© St. Petersburg Times, published April 15, 2003
SEATTLE -- James Ujaama, an American Muslim accused of backing al-Qaida, pleaded guilty Monday to conspiring to provide cash, computers and fighters to the Taliban, the former Afghan rulers who sheltered Osama bin Laden.
Under the plea agreement, Ujaama agreed to help federal prosecutors investigating radical London cleric Abu Hamza al-Masri, according to the Associated Press, citing a government official who spoke on condition of anonymity.
The AP said this could lead to an indictment against the cleric, who is considered a top terrorist recruiter in Europe.
Ujaama, 37, pleaded guilty to a single felony count. Other charges, including one accusing him of plotting to set up a terrorist camp in Oregon, were dropped.
Ujaama said in court that he accepted responsibility for his actions and knew they were wrong. As part of the deal, Ujaama will serve two years in prison.
ALEXANDRIA, Va. -- The Justice Department said Monday that terrorism suspect Zacarias Moussaoui's rights can be protected in a civilian court, signaling the government is not prepared to move the case to a military tribunal.
The department was responding to a warning from U.S. District Judge Leonie Brinkema, who said she was disturbed by the government's "shroud of secrecy" toward Moussaoui and questioned whether his case could proceed in a civilian court.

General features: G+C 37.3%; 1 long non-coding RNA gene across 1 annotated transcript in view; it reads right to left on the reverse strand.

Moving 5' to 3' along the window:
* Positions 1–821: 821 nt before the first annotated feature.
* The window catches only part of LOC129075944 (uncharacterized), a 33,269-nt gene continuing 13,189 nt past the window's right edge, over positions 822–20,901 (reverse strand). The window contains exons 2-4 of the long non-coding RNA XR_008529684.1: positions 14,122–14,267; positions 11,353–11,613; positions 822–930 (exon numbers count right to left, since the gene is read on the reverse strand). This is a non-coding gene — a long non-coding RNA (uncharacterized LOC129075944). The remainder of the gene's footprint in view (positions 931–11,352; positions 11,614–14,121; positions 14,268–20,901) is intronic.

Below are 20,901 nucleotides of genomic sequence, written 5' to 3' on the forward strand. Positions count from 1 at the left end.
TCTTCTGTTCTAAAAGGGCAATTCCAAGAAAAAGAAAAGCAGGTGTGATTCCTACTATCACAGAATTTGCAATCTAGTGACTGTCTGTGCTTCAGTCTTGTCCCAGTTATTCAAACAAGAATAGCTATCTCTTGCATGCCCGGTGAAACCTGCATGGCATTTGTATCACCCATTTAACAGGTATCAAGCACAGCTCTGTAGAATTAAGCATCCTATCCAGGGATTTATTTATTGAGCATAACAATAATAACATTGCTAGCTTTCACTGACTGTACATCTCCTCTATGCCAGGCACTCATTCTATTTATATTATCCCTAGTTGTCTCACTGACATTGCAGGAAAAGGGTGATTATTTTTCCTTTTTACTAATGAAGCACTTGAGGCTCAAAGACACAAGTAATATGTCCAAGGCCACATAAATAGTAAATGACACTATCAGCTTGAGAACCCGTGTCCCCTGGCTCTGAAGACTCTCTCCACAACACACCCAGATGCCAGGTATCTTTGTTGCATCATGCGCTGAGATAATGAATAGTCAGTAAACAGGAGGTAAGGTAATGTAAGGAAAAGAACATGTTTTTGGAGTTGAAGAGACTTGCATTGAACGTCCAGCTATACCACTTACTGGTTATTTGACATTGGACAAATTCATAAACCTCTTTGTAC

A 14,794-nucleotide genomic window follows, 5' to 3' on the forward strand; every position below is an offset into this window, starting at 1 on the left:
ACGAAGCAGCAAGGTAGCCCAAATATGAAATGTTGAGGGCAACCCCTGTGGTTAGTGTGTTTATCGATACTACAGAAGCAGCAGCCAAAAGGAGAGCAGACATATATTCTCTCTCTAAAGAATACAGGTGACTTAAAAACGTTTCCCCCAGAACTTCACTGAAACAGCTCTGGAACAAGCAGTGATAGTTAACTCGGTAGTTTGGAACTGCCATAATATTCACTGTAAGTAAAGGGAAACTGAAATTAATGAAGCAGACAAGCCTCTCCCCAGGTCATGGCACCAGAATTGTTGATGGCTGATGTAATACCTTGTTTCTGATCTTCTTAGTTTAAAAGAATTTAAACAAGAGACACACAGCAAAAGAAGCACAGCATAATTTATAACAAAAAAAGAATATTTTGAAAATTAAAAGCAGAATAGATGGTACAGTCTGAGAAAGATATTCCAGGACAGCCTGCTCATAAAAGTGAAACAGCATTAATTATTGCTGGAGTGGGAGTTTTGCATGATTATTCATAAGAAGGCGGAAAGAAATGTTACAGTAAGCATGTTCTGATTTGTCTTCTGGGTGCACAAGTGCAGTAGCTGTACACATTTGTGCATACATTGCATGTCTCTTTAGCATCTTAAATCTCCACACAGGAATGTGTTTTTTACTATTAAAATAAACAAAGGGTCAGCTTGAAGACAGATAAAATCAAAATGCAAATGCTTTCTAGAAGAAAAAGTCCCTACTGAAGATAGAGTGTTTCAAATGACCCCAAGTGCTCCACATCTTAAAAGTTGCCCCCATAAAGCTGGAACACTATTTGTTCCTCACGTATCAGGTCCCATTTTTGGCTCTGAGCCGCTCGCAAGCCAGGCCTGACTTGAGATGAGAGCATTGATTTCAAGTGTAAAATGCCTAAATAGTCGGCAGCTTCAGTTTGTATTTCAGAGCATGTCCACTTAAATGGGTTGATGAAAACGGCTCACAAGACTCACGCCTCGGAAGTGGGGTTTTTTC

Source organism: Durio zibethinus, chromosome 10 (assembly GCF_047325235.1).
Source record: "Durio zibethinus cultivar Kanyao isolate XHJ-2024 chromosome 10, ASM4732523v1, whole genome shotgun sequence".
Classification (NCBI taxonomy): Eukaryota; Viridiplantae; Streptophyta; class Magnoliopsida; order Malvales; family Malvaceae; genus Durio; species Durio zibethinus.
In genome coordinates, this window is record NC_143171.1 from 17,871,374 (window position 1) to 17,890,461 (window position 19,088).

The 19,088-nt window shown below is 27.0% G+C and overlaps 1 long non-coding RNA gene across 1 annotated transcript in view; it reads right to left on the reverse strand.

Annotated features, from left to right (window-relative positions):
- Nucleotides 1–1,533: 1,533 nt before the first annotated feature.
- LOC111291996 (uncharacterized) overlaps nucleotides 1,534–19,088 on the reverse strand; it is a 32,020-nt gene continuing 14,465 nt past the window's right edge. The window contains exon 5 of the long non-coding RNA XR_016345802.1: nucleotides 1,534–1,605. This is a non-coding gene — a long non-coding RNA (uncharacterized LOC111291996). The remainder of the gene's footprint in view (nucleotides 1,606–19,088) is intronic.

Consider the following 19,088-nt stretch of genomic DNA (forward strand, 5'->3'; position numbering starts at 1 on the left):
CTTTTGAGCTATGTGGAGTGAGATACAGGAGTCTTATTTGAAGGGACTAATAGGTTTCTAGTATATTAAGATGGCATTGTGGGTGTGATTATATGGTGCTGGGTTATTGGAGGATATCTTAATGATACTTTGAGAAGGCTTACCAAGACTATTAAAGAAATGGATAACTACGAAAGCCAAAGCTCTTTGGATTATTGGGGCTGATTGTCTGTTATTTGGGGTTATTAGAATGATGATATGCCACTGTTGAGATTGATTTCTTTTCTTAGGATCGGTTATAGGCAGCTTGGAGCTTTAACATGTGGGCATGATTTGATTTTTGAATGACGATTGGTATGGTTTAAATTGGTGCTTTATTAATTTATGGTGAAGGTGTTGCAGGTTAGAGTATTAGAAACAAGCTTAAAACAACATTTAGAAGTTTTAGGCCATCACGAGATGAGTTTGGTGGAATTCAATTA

"The government is fully confident that the court will be able to try this case consistent with the demands of the law," the prosecutors said.
Moussaoui is the lone defendant in the United States charged as a conspirator with the Sept. 11 hijackers and could face the death penalty if convicted. He has admitted belonging to al-Qaida but denied he was part of the Sept. 11 plot.
KARACHI, Pakistan -- An antiterrorism court on Monday convicted four members of an outlawed Islamic militant group of orchestrating a truck bombing outside the U.S. consulate in Karachi last year that killed 12 Pakistanis.
Two defendants were sentenced to death by hanging; two were sentenced to life in prison.
The June 14 bombing, which also wounded 43 people, was one of several aimed at foreigners and Pakistan's Christian minority. It was believed to be retaliation for the government's alliance with the United States against al-Qaida.
Prosecutors in Indonesia on Monday indicted a prominent Muslim cleric, Abu Bakar Bashir, on charges of treason and plotting to overthrow the Indonesian government and establish an Islamic state.
The government says Bashir, the leader of Jemaah Islamiyah, a radical Islamic organization, was involved in the bombings of several churches in Indonesia in December 2000 and in a plot to blow up the U.S. Embassy in Singapore a year later.
Monday's indictment marks a change in policy and attitude toward terrorism by Indonesia, which long denied that terrorism was a problem or that Jemaah Islamiyah even existed.